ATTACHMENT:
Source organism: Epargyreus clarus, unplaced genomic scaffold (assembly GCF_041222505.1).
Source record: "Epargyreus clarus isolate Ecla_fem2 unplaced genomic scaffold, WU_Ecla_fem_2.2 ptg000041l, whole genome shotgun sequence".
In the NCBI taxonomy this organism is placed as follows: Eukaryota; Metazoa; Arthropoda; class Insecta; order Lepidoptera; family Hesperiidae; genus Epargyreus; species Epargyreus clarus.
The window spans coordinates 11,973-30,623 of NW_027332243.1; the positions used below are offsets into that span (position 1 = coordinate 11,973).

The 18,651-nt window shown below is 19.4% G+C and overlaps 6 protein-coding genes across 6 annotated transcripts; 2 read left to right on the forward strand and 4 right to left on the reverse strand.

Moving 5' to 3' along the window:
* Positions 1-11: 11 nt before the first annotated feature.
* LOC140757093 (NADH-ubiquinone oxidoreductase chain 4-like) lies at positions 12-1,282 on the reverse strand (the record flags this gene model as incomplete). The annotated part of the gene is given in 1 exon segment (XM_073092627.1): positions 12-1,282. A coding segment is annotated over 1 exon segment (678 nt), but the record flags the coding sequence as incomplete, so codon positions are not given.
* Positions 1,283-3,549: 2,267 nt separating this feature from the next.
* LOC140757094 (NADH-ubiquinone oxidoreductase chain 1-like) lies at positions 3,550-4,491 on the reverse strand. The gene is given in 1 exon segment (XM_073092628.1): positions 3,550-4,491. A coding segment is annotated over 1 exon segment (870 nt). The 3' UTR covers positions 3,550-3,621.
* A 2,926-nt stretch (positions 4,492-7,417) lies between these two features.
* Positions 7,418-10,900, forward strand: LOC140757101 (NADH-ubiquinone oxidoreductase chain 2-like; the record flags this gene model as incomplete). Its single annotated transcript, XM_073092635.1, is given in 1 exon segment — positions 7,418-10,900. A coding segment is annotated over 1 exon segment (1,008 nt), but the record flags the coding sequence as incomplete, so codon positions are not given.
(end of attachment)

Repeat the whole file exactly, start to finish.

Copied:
Source organism: Epargyreus clarus, unplaced genomic scaffold (assembly GCF_041222505.1).
Source record: "Epargyreus clarus isolate Ecla_fem2 unplaced genomic scaffold, WU_Ecla_fem_2.2 ptg000041l, whole genome shotgun sequence".
In the NCBI taxonomy this organism is placed as follows: Eukaryota; Metazoa; Arthropoda; class Insecta; order Lepidoptera; family Hesperiidae; genus Epargyreus; species Epargyreus clarus.
The window spans coordinates 11,973-30,623 of NW_027332243.1; the positions used below are offsets into that span (position 1 = coordinate 11,973).

The 18,651-nt window shown below is 19.4% G+C and overlaps 6 protein-coding genes across 6 annotated transcripts; 2 read left to right on the forward strand and 4 right to left on the reverse strand.

Moving 5' to 3' along the window:
* Positions 1-11: 11 nt before the first annotated feature.
* LOC140757093 (NADH-ubiquinone oxidoreductase chain 4-like) lies at positions 12-1,282 on the reverse strand (the record flags this gene model as incomplete). The annotated part of the gene is given in 1 exon segment (XM_073092627.1): positions 12-1,282. A coding segment is annotated over 1 exon segment (678 nt), but the record flags the coding sequence as incomplete, so codon positions are not given.
* Positions 1,283-3,549: 2,267 nt separating this feature from the next.
* LOC140757094 (NADH-ubiquinone oxidoreductase chain 1-like) lies at positions 3,550-4,491 on the reverse strand. The gene is given in 1 exon segment (XM_073092628.1): positions 3,550-4,491. A coding segment is annotated over 1 exon segment (870 nt). The 3' UTR covers positions 3,550-3,621.
* A 2,926-nt stretch (positions 4,492-7,417) lies between these two features.
* Positions 7,418-10,900, forward strand: LOC140757101 (NADH-ubiquinone oxidoreductase chain 2-like; the record flags this gene model as incomplete). Its single annotated transcript, XM_073092635.1, is given in 1 exon segment — positions 7,418-10,900. A coding segment is annotated over 1 exon segment (1,008 nt), but the record flags the coding sequence as incomplete, so codon positions are not given.